Comparative Effectiveness of Proton vs Photon Therapy as Part of Concurrent Chemoradiotherapy for Locally Advanced Cancer
This retrospective study examined nearly 1500 patients receiving chemotherapy and radiation for curable cancers of different disease sites, including pancreas and liver cancers. A technique called propensity score weighting was used to account for differences in patient characteristics (patients treated with proton therapy tended to be older and to have a greater number of other serious health problems) and to minimize selection bias. Patients treated with proton therapy were significantly less likely to have a serious side effect in the first 90 days after treatment, and less often experienced a decline in their overall condition (performance status) during treatment. Patients treated with proton therapy were less likely to have an unplanned hospitalization.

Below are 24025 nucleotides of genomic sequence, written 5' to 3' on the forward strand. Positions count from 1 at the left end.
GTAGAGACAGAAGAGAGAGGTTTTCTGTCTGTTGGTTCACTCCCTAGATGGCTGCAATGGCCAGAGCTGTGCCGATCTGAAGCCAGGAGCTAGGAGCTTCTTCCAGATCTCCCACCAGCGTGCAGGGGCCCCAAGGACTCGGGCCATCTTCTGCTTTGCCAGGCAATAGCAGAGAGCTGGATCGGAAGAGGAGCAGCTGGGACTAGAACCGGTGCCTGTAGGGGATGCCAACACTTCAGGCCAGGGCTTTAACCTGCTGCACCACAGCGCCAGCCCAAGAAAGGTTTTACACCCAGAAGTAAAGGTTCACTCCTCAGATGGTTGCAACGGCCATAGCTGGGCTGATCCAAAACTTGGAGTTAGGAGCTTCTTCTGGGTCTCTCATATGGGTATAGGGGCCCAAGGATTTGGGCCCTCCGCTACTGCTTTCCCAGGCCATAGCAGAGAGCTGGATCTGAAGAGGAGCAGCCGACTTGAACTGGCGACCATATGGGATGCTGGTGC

Stephen, a 36-year old father from Columbus, Georgia, is one of the almost 2000 patients who have been treated at the Emory Proton Therapy Center since it opened in December 2018. He completed six weeks of proton therapy to treat a brain tumor.
Dusty was diagnosed with prostate cancer, an uncontrolled growth of cells in the prostate gland. Upon further consultation and research, he was treated with proton therapy and is excited to see an advanced form of radiation therapy is available at the Emory Proton Therapy Center.